There’s so much about Christianity that makes me roll my eyes at this point. One of the most impressive bits of stupidity is the idea that God can’t arrange to incarnate any time *e wants. Only if we have a impressively incompetent God. The bible claims God’s voice would deafen us – while at the same time claiming God is omnipotent. Look, omnipotence includes a gain control, last I looked. The glaring silence, and competing religions all claiming to be right, makes the most likely hypothesis seem like there isn’t anything you’d call God – like we’re doing this bottom-up, not top-down.

For that matter, it’s hard to even fathom how a creator who can’t even figure out advanced error correction could be called perfect. (Cancer happens because DNA uses a simple checksum instead of something more advanced like CRC-32) You’re in a awkward place if you’re defending that your diety is a intelligent designer, but they don’t have I.T. as good as we have on Earth. And very little in the bible makes me think it was written by anyone who had seen as far as we have. If you look really hard on the horizon over there, where computers and humans dance together, you can see something I might call heaven. We can get to a really awesome world from here. A place where no one is hungry, where everyone can have any experience they want (although experiences hurting other people in ways no one wants to volunteer to be hurt are going to have to be simulated rather than live)

If you’d wanted to impress me with God’s all seeing ways, the book would not have contained the line “don’t improve me”. That just impressed me with how much it was not the work of a higher power.

Actually, the old testament did a great job of that, too. God has such a fragile ego that he has to talk about himself as the LORD in all caps? Oh, yes, he wants your money, too. That the priests are the ones writing the book has nothing to do with that at all.

And he was such a loathsome creature. Stone someone because they like to have sex with the same gender? How can we read that and not just go, this is bullshit, and throw the book out? Why would ANYONE expose their children to this mess?

It does at times make me wonder, could I write a better religion? But I refuse to be Joe Smith, or even L. Ron Hubbard. I do sometimes think I need to write a better one just to load into myself.

Why do I write anti-christian articles? well, at this point, because I think it’s healthy for me to do so. It’s helping me unload the religion to point out how badly written it is, and how it’s not something anyone should expose their children to. Among other things, children have huge numbers of unallocated neurons. Do you really want them using some of them to imagine a creature who specializes in evil? (It’s a sign of my impressive disdain for the religion that I’m not sure when I say this whether I’m talking about God or Satan)

I would rather, if I’m going to believe in a God, believe in a God that is better than I can possibly imagine.. and I can already imagine a God that is better than anything in that book and still fit it with the experiences I’ve had so far on Earth. Assuming certain postulates are true, such as this place is deliberately bad so we can come here when lotus-eating in amazing-land pales, or when we want to take on a challenge.

Christians in general believe in a incompetent God. For example, why would a competent deity ever connect a soul to a body *e knew wasn’t going to ever walk on the earth? When I told my mom this she asserted that “It doesn’t work that way” – to which my response is, and you know this *how*? Because a book that advocates keeping slaves and murdering people told you? Let’s have a little talk about virtualization and some educated guesses we can make about what a intelligent, capable deity would do..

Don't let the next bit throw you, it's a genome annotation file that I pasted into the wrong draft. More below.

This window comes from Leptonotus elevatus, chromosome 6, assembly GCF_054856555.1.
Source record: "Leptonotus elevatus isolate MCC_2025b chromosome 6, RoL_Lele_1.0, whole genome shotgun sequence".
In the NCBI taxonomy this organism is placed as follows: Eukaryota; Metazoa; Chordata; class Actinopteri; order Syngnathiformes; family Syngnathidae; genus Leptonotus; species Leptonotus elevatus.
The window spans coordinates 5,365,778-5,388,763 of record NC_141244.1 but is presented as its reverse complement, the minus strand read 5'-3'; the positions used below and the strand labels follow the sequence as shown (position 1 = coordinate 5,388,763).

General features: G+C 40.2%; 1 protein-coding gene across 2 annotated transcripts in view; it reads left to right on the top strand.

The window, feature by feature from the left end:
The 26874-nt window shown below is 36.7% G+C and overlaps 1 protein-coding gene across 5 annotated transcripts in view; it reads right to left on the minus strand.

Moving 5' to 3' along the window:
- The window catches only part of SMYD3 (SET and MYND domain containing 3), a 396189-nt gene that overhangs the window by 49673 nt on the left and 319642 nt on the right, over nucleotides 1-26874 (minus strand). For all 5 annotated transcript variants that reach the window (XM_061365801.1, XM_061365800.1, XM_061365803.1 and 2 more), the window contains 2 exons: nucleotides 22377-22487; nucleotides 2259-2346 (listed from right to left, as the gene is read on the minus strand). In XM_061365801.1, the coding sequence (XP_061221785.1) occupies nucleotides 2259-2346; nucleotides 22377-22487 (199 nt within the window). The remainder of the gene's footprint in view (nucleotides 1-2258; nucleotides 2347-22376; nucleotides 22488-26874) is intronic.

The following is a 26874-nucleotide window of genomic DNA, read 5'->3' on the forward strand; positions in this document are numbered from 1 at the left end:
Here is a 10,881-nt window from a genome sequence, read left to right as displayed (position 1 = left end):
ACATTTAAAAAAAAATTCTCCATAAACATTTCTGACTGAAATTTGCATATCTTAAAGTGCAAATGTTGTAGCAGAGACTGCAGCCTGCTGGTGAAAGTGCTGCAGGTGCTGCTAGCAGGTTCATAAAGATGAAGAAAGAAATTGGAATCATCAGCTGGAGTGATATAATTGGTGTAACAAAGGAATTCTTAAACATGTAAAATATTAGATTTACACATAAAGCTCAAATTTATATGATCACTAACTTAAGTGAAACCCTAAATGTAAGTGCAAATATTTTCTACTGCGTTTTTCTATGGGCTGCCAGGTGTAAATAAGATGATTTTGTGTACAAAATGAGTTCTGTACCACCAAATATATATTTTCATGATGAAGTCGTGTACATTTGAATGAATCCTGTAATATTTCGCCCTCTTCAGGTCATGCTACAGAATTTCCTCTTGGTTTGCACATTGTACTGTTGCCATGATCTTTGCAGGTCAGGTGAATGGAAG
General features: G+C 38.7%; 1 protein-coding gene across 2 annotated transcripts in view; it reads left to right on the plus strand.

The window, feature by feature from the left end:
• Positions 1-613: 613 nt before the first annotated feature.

Now, I admit it, I’m angry. I would love for all the abrahamic religions to be studied as curiosities, rather than read as anything anyone would want to believe in. I would love for them to meet my old friend the low level format tool, for that matter. The Unitarians, I can get behind. Short source code. Hard to screw up. But I’m not a universalist.. I don’t buy that religion is a universal thing, or something we need, or even want, for a lot of definitions of the word religion. The idea that a belief can get wedged into our neural net so thoroughly that we hold onto it even if it fails reality testing, even if it fails common sense, I find far more scary than desirable.

And the idea that God would torture me for all eternity because I couldn’t pick from a plethora of religions that all looked highly questionable? I find that one just plain absurd. It’s certainly not even remotely compatible with the idea of God being a loving entity as I understand love.

Then again, who would I torture eternally? No one. Not even Hitler.

I do have second thoughts about my file permission based universe from time to time. It’s definitely not something I’d sign up to be locked in forever. My fear is that ultimately we would all end up completely isolated from each other. But it’s a appealing idea, nonetheless. The thing is, I haven’t met anyone that I’d actually lock out of my world yet, although I’ve met people I would like to maintain a fair amount of distance from. Two of them, so far.

But I’m not sure what i *would* sign up to be locked in forever. It would have to be one hell of a system. More degrees of freedom than I could imagine or understand. Really good online help.

It’s kind of moot, since at the moment my life rates as ‘acceptable’ occasionally bordering on ‘good’ and I’m still working like hell to try to get it to ‘great’. Despite all my anger and frustration at the world, the truth is most of the problems are internal. I think a lot of them were *caused* by my experiences in the world, but I don’t think the world is hurting me any more, for the most part. And I’m learning to react to people in the world hurting me by changing my trust level of those people, which leaves them less openings to hurt me in the future.

Me and Nash followup